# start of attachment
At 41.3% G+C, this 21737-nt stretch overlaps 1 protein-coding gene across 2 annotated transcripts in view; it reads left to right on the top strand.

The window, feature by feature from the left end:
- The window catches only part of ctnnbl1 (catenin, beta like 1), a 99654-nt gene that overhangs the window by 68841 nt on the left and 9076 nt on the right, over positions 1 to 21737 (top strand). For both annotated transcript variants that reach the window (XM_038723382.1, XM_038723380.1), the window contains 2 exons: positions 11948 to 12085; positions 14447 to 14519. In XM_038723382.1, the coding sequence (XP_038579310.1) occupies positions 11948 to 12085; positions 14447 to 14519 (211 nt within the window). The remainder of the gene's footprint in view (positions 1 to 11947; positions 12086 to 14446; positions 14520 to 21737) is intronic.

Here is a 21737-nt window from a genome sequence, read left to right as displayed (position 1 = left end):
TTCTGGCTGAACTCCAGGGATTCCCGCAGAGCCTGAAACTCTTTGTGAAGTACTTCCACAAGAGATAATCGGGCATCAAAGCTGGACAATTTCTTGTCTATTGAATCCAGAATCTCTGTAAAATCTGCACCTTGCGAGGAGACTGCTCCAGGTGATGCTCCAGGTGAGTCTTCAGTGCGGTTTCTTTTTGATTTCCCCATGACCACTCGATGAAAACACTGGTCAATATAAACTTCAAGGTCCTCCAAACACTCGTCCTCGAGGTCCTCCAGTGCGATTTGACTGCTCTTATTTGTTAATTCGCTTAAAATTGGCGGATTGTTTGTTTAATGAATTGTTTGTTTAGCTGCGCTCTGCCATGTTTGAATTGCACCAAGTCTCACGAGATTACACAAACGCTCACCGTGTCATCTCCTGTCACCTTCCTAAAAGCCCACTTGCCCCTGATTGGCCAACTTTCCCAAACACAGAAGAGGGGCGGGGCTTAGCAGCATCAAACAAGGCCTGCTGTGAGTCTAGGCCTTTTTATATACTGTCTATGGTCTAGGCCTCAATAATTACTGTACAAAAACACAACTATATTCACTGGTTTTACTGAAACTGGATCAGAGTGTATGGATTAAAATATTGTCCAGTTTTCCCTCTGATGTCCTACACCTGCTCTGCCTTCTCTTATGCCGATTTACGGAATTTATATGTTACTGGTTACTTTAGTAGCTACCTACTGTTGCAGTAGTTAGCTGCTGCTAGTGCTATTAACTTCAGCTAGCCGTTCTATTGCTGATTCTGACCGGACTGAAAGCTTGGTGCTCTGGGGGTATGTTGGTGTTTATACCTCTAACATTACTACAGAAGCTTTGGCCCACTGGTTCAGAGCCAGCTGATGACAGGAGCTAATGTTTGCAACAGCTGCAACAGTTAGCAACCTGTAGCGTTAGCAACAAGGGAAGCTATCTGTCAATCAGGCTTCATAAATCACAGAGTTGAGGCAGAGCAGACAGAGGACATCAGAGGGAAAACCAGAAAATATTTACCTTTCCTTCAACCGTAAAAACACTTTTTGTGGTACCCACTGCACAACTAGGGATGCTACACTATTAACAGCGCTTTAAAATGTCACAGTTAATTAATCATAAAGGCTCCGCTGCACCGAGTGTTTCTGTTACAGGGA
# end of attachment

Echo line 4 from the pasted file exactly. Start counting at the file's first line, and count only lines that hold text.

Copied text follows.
Here is a 21737-nt window from a genome sequence, read left to right as displayed (position 1 = left end):